EFSA Scientific Colloquium N°16: Emerging Risks in Plant Health: from plant pest interactions to global change
Experts from around the world gather to discuss emerging risks in plant health
More than 100 international experts gathered in Parma on 9-10 June for an open scientific debate on key issues related to the identification of emerging risks in plant health.
The European Food Safety Authority’s 16th Scientific Colloquium attracted risk assessors, risk managers, scientists and stakeholders from 31 countries, including 19 EU Member States, 7 candidate countries, Canada, Georgia, Japan, Norway, and the United States.
The event was attended by representatives of prominent international organisations concerned with plant health such as the International Plant Protection Convention (IPPC), the European and Mediterranean Plant Protection Organisation (EPPO), and the Centre for Agricultural Bioscience International (CABI). Johannette Klapwijk, from the International Biocontrol Manufacturers’ Association (IBMA), gave a keynote presentation.
Representatives from important stakeholders, including the association of European farmers and agri-cooperatives (COPA-COGECA), also contributed to the discussions. Scientists from the European Commission’s Joint Research Centre as well as Commission officials were present.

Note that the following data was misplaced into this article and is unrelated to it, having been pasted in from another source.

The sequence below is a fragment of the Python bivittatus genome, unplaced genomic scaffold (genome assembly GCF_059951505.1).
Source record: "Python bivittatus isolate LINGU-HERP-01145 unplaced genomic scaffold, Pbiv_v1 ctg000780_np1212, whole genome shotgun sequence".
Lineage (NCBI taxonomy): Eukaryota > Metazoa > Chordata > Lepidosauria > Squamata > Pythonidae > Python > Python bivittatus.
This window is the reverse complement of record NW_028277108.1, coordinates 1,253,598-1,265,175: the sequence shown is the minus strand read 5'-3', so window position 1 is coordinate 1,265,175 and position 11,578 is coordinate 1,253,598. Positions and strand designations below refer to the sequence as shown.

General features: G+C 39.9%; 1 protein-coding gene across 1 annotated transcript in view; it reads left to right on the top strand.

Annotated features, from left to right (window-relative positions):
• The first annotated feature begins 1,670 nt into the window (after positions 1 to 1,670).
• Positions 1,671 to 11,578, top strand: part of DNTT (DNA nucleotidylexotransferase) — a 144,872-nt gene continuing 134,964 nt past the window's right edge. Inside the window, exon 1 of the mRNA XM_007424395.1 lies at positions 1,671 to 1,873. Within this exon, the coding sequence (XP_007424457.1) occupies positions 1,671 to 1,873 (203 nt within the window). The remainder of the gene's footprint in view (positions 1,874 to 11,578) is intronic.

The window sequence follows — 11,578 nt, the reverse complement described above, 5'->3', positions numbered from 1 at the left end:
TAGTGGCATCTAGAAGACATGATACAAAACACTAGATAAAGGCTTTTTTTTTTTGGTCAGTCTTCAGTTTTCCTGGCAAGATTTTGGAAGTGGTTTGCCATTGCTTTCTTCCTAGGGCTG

The colloquium was held against the background of a global rise in the number of new pests and the emergence of pests not previously considered a threat to plant health in the EU. Meeting these challenges requires a rapid, robust system to identify risks as early as possible, and to communicate risk assessments to risk managers without delay.
The theme of the colloquium was “a change can trigger a risk” and the presentations and discussions examined these triggers at various levels: from the micro level of plant-pest interactions, to the macro levels of crop cultivation, trade and climate change.
Delegates formed discussion groups to debate key issues such as the implications of changes in forestry and agriculture practices; the importance of changing patterns in trade, food consumption and land use; and the relationship between climate change and new threats to plant health.
Elzbieta Ceglarska, the Head of EFSA’s Plant Health Unit, said: “The colloquium dealt with topics of significant importance for the development of EFSA’s work on emerging risks in plant health. The quality of the discussion was exceptional.
“We have shed new light on how best to identify new risks through data collection, anticipate them through research, and analyse the implications through risk assessment. EFSA has come away with valuable material with which to further develop methodologies for assessing emerging risks in the area of plant health.”
The outcome of the colloquium will be summarised in a report.